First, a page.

“IT’S been a few years coming, but finally getting to flail around on the @YorkTheatre main stage today. We’re here till the 28th.”
So reads actor Emilio Iannucci’s tweet, accompanying a photo of the circus-themed set in situ for this afternoon’s 2pm performance of Around The World In 80 Days.
“Flailing around” were not words that tipped off the keyboard keys for CharlesHutchPress’s review when watching Iannucci racing against time with elegant aplomb as globe-traversing Phileas Fogg in an outdoor performance on the Copmanthorpe Primary School playing fields.
From today to Saturday, creative director Juliet Forster’s adaptation of Jules Verne’s novel moves indoors for a York Theatre Royal homecoming finale led by Iannucci’s dual lead role of Ringmaster and Fogg.
On the back of eye-catching turns for the Theatre Royal in The Book Of Dragons and Hello And Goodbye and for Shakespeare’s Rose Theatre Romeo & Juliet, Richard lll, Macbeth and A Midsummer Night’s Dream in 2018/2019, he was always Forster’s pick to have fun with Fogg. “That’s very flattering to hear, though I’m sure there are other people who could do the role!” says Emilio.
“I’ve been recovering from long Covid, so in a way I’ve been having a race against time myself to do this show. It’s not like I’m missing a physical bit of me, but there are still ups and downs, though they’re now further apart and less intense – and drawing on the energy of my fellow cast members has been very helpful.”
Phileas Fogg is noted for his efficiency and managing his life very carefully, a philosophy that Iannucci has applied to his recuperation and return to performing. “Long Covid has been a horrible thing to go through but it’s challenged me to approach things in new ways, rather than my usual process, now trying to achieve the same things but in a different way,” he says.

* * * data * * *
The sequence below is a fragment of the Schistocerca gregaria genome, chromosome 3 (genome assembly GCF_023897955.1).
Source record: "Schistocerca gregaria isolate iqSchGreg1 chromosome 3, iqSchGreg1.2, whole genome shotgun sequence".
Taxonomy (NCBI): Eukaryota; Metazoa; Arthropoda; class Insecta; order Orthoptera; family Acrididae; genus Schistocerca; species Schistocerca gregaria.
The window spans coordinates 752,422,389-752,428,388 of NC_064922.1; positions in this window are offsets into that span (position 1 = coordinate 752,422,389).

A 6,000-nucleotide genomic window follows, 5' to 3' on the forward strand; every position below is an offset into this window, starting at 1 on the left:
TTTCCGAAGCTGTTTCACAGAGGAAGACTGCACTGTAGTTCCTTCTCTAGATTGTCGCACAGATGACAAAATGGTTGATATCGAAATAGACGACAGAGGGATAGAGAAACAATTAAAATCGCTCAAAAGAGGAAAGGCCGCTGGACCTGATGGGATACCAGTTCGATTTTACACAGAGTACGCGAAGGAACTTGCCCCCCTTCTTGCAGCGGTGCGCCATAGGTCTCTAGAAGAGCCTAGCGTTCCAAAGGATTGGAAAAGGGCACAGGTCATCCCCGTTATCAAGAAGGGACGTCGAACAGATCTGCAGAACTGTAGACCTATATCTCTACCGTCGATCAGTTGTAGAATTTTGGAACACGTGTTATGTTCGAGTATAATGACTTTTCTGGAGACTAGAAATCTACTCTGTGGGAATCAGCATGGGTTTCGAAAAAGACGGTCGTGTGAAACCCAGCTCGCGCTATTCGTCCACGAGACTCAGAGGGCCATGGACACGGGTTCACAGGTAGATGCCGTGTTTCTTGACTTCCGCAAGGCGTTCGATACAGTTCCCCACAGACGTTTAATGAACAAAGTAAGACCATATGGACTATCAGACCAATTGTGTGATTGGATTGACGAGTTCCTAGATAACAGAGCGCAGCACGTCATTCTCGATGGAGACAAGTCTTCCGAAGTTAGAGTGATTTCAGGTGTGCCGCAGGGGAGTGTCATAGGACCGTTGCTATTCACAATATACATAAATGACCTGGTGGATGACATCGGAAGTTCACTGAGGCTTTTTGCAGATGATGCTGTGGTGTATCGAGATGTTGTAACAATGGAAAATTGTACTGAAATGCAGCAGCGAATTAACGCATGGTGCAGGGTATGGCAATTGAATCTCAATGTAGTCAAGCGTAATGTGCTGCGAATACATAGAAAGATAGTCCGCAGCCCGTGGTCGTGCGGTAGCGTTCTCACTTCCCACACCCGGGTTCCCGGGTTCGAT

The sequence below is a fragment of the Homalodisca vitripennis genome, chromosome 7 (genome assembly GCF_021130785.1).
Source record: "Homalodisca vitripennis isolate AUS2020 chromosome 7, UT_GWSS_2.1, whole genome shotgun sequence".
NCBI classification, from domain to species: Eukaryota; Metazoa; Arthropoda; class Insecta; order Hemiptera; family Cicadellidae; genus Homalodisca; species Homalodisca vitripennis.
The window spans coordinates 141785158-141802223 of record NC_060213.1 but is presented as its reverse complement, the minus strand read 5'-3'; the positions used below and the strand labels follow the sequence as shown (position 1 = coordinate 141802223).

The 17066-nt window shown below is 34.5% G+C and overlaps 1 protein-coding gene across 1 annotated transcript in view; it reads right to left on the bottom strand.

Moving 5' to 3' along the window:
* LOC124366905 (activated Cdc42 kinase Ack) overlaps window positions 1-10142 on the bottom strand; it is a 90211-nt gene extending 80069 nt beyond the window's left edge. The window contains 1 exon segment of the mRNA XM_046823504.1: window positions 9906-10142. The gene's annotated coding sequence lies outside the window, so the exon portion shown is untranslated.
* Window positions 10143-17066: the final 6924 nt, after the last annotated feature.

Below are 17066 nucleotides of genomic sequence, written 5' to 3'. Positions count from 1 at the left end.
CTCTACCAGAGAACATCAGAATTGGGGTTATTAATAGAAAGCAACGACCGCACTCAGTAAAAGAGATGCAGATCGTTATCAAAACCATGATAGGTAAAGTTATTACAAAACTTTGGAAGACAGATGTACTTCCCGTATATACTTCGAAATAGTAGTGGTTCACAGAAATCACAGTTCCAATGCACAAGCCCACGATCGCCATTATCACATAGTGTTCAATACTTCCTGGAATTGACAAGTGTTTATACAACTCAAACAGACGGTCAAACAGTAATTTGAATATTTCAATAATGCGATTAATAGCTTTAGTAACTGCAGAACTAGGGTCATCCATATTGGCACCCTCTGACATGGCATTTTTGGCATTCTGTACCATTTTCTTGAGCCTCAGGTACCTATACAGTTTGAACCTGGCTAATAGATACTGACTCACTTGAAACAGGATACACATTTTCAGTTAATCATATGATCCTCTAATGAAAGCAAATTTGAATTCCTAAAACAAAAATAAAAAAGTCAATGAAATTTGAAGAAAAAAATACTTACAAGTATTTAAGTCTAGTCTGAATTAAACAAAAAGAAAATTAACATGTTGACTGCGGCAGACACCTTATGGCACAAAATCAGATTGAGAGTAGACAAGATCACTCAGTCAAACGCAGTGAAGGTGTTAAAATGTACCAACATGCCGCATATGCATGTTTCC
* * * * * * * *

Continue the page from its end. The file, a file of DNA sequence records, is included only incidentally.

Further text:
Iannucci’s main inspiration for his characterisation of Phileas Fogg is Verne’s novel. “That’s because the Ringmaster is adamant that we have to be faithful to the book, not the films. He’s determined to tell the story by the book, though whether that’s for budgetary reasons, like explaining why there’ll be no hot-air balloon…!” he says.
“The first part is all about telling you who Fogg wasn’t, what he wasn’t, not judging him too quickly, because he’s a strange character in that he’s not very likeable at the start and not wholly likeable by the end, but gradually you do come round to his side.
“He’s the opposite of the Ringmaster, who’s stroppy, flustered and always trying to herd cats.”
Dame Berwick Kaler has often talked of the need for actors to be “likeable” in his pantomime companies, and Iannucci has displayed such likeability in buckets in myriad stage roles but says: “I’d counter that by saying I don’t try to be likeable; I try to be honest…and Fogg is very honest. He can be a bit an a**e – he may or may not be guilty of theft – so I’m just trying to stay to what’s honest to that character and let the audience judge.
“I’m more used to playing low-status characters, who have to move props and help people, but Fogg is calling the tune here.”
In this energetically humorous account of Around The World In 80 Days, Iannucci’s Phileas Fogg is sort of a double act with his servant, French-Moroccan actor Ali Azhar’s Passepartout.
Azhar made his mark previously in York in the second summer of Shakespeare’s Rose Theatre at the Eye of York, appearing as a Spirit in The Tempest (“moving a tree around!”) and as the Dauphin (“a delicious part”) in 2019.
“It was a rewarding adventure: four months of Shakespeare, the best bootcamp an actor can have,” says Ali. “And I love York! To wake up in this city with all that lovely fresh air and beautiful sites is bliss.”
Parisian Azhar plays not only the put-upon yet resourceful Passepartout but also The Clown, part of the circus company charged with telling Verne’s tale, as well as juggling or forming human pyramids or balancing on a seesaw with fellow actor Eddie Mann.
“That’s really helpful for the play because it means the cast can tell you about British colonisation and imperialism in Victorian times [Fogg made his journey in 1871], where we can all join in the debate without schooling everyone when it’s a story and we want everyone to have fun, so it’s joyful ride.”
Introducing The Clown, Ali says: “He’s recently been hired by the Ringmaster and has no idea about Jules Verne and doesn’t know the novel. He’s wild, a joker, but when he’s told he has to play the part of Passepartout, he tries not to take too much of the attention, whereas a clown usually does that.
“I think he must be the quietest clown I’ve ever played – and he seems to be always late or trying to catch up!”
Around The World In 80 Days is at York Theatre Royal for four days, August 25 to 28; performances at 2pm and 7pm. Signed performance: August 26, 2pm. Suitable for age seven upwards. Box office: 01904 623568 or at yorktheatreroyal.co.uk.